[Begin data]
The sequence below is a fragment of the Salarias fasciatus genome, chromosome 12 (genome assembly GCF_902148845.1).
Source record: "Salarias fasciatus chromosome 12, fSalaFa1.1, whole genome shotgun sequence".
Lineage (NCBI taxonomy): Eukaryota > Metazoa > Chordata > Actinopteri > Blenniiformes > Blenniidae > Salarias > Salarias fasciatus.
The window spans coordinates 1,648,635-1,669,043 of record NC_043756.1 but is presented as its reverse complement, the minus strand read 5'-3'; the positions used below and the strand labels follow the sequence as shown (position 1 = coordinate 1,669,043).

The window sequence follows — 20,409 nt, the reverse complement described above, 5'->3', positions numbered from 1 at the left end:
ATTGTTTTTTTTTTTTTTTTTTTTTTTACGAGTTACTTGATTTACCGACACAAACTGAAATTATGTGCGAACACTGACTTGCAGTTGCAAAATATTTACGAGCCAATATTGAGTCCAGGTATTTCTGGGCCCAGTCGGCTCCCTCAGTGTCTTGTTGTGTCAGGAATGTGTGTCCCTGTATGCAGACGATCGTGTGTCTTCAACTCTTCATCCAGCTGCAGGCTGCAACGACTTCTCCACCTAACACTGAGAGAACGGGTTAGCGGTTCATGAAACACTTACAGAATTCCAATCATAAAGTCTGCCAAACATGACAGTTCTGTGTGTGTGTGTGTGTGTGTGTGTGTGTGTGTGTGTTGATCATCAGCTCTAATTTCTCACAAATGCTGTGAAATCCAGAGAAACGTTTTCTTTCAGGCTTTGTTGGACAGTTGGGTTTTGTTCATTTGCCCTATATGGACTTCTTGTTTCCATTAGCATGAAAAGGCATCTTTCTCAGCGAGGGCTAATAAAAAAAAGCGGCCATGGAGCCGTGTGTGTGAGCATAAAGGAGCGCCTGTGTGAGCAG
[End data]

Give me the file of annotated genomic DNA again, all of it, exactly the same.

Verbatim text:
The sequence below is a fragment of the Salarias fasciatus genome, chromosome 12 (genome assembly GCF_902148845.1).
Source record: "Salarias fasciatus chromosome 12, fSalaFa1.1, whole genome shotgun sequence".
Lineage (NCBI taxonomy): Eukaryota > Metazoa > Chordata > Actinopteri > Blenniiformes > Blenniidae > Salarias > Salarias fasciatus.
The window spans coordinates 1,648,635-1,669,043 of record NC_043756.1 but is presented as its reverse complement, the minus strand read 5'-3'; the positions used below and the strand labels follow the sequence as shown (position 1 = coordinate 1,669,043).

The window sequence follows — 20,409 nt, the reverse complement described above, 5'->3', positions numbered from 1 at the left end:
ATTGTTTTTTTTTTTTTTTTTTTTTTTACGAGTTACTTGATTTACCGACACAAACTGAAATTATGTGCGAACACTGACTTGCAGTTGCAAAATATTTACGAGCCAATATTGAGTCCAGGTATTTCTGGGCCCAGTCGGCTCCCTCAGTGTCTTGTTGTGTCAGGAATGTGTGTCCCTGTATGCAGACGATCGTGTGTCTTCAACTCTTCATCCAGCTGCAGGCTGCAACGACTTCTCCACCTAACACTGAGAGAACGGGTTAGCGGTTCATGAAACACTTACAGAATTCCAATCATAAAGTCTGCCAAACATGACAGTTCTGTGTGTGTGTGTGTGTGTGTGTGTGTGTGTGTGTGTTGATCATCAGCTCTAATTTCTCACAAATGCTGTGAAATCCAGAGAAACGTTTTCTTTCAGGCTTTGTTGGACAGTTGGGTTTTGTTCATTTGCCCTATATGGACTTCTTGTTTCCATTAGCATGAAAAGGCATCTTTCTCAGCGAGGGCTAATAAAAAAAAGCGGCCATGGAGCCGTGTGTGTGAGCATAAAGGAGCGCCTGTGTGAGCAG